Inside, the store is a peculiar place. One bank of shelving is full of brightly coloured plastic pegs, lunch boxes, and bottle openers; another displays every kind of clear plastic bag known to humankind. Down the next aisle tins of Charbonnel & Walker drinking chocolate, boxes of brandy brazil nuts and bottles of fancy olive oil which wouldn't look out of place in The Conran Shop (but very much cheaper than if they were) sit opposite ironing board covers and oven gloves. With such an eclectic mix of products, shopping at Lakeland feels like a cross between trolley-filling at a hardware cash and carry and shopping in an exotic airport. Over 1,500 diverse products are stocked at any one time, both on the shelves of 19 stores and on the pages of one of the seven Lakeland Limited mail order catalogues produced each year.
"Kitchens are our core business, that's what we are known for," explains Michelle Kershaw, Lakeland's customer director and employee of 23 years. Indeed, Lakeland devotees religiously look to the company to provide special cheese knives, gravy boats and condiment holders. If something disappears from the range for any reason, house-proud customers soon let Kershaw and the three Rayner brothers (who own the company) know that they want it reinstated. "We are often surprised by the response we get - the customers let us know what they want, they send us kitchen products that they've found abroad on holiday and ask us whether we can stock something similar at Lakeland," Kershaw smiles fondly.
Customer relations are highly prized at Lakeland, to the extent that some of their suggestions (which drop in at the rate of 30 per week) will be taken up and developed. Martin Rayner, eldest of the three brothers and in charge of the product range, describes a design ethic which seems particularly in keeping with the friendly, informal atmosphere of this family-run company. "We have tremendous input from customers, it's like having thousands of extra eyes around, and lots of items we develop with our suppliers as we go along - what I call back-of-a-fag-packet design." What often results from this flexible attitude to design are quirky products (witness the Cosy Grip strap, which holds a duvet in place during bedroom tussles) but which are exactly what might never be found elsewhere.
Products already in existence are sourced from all over the world - Europe, America and the Far East. It's the gourmet foodstuff - the chocolate-coated almond butterscotch from America - that Martin Rayner most enjoys discovering. "I love the food trade fairs. We've just been to one in Paris looking at food for next Christmas. I'm always bringing back samples from my holidays."
The Lakeland Limited story started 35 years ago when Alan Rayner, a travelling salesman supplying chicken feed to local farmers in the Lake District, seized upon an opportunity. "It was the freezer revolution of the Sixties and all the farmers were freezing down their meat so they didn't have to sell it off cheaply in the summer, so my father took advantage of the new polythene that was about and started selling plastic bags to farmers wives to use in the freezers - before then they used paper bags," explains Martin. Along with his two younger brothers, Sam and Julian, Martin used to help his father out in school summer holidays selling at agricultural fairs around the Lakes and helping with the fledgling mail order side of the business, advertised in trade publications like Farmers Weekly.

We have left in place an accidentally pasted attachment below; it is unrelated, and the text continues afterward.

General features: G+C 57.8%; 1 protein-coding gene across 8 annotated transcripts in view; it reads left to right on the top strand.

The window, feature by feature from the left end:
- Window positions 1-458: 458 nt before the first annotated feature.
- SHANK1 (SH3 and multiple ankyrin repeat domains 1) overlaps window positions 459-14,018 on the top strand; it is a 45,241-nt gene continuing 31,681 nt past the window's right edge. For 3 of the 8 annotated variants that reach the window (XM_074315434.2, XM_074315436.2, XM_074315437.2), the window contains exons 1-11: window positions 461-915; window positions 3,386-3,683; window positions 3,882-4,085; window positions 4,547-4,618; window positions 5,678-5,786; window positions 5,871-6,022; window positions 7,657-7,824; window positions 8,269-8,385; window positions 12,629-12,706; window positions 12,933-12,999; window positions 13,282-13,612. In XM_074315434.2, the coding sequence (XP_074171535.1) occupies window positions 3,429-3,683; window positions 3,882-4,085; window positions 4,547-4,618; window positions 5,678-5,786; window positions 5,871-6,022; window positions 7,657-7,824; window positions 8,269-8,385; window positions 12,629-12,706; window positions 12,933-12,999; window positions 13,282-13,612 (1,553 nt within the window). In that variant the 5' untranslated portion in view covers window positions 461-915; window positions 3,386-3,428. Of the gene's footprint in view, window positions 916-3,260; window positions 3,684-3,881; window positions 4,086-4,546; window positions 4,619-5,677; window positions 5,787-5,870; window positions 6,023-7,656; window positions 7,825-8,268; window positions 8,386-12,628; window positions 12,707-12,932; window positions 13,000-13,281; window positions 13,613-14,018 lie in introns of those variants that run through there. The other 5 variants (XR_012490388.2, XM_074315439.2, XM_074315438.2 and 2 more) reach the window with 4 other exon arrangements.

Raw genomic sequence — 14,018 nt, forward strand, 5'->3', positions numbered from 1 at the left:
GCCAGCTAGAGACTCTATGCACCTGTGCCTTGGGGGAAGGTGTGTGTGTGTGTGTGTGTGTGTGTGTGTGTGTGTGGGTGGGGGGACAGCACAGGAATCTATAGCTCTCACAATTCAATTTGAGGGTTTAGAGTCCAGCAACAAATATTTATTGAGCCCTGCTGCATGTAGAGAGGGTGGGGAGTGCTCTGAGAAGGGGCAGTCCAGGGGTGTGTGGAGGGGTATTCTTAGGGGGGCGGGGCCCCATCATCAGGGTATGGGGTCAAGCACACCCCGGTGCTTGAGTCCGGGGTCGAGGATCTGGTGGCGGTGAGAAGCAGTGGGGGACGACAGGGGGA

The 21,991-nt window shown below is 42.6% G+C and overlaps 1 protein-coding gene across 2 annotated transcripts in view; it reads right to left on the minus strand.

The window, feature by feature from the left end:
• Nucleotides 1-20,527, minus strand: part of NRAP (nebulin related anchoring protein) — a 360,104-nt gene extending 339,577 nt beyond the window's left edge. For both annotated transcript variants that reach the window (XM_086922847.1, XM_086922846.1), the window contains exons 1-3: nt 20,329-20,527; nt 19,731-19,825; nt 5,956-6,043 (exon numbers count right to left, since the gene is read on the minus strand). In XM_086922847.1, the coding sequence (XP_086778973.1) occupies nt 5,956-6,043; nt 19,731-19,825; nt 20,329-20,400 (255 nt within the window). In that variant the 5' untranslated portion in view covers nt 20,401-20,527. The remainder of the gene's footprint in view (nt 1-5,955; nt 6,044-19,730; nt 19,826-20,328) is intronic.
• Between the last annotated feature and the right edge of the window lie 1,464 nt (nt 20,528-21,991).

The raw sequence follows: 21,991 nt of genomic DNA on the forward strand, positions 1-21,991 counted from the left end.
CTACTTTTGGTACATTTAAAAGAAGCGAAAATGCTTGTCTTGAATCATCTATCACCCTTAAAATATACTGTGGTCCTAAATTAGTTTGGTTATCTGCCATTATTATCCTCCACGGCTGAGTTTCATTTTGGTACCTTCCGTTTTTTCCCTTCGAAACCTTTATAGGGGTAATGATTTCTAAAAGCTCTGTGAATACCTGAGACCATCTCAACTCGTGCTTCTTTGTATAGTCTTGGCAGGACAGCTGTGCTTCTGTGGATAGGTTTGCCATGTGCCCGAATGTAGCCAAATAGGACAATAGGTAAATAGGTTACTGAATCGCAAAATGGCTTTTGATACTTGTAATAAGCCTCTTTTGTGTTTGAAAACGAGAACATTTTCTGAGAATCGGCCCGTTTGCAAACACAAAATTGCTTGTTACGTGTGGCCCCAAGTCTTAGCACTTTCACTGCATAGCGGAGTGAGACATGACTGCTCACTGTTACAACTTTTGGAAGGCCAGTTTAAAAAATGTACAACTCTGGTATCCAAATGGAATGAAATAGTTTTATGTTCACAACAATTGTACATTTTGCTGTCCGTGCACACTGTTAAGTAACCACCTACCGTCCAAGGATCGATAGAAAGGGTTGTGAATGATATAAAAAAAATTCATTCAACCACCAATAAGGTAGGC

In 1967, with hardly any business training, the sons took over the business, then named Lakeland Plastics, which was still little more than a mail order list of freezer bags. "We were tremendously busy in the summer, but did nothing during the winter, so by about 1975 we arrived at the deduction that anybody who had a freezer had a cooker, so we decided to develop the kitchenware side of things." At first, a very basic brown paper catalogue (printed by the Rayners themselves) selling a few wooden spoons, replaced the list of plastic bags. Martin cringes as he recalls, "We didn't know what we were doing, but things started to grow. Now we still sell just as many polythene bags as we ever did but the cooking side has overtaken in importance."
Several new catalogues and a name change later - "we thought the 'Plastics' bit was putting people off and didn't really reflect what we were now selling," Martin Rayner explains - Lakeland has retained its friendly, familiar feel in its attitude to its customers. "We never sell our mailing lists," insists Julian Rayner who directs sales. "We have somewhere between half a million and a million customers, and we are very protective of them. But I can tell you there are quite a few surprising names on there!"
Naturally the Lakeland team take care to test every single product they sell. Michelle Kershaw can explain exactly how any Lakeland gadget works. "I love testing things and I daren't recommend a product in the catalogue unless I'm really impressed by it, otherwise the customers won't trust what I say."
The testing room is a playroom that resembles the MOD lab depicted in Bond movies. Kershaw shows off the range - prototype kitchen gadgets which don't make it into the range and ingenious storage and space-saving devices which do. Constant innovation will ensure Lakeland's reputation as the place where you can get any kitchenware gadget. Meanwhile, gourmet food and sheer range help give the company its cult status, and just as long as they keep on stocking freezer bags, place mats and pan scourers, the housewives will stay loyal.
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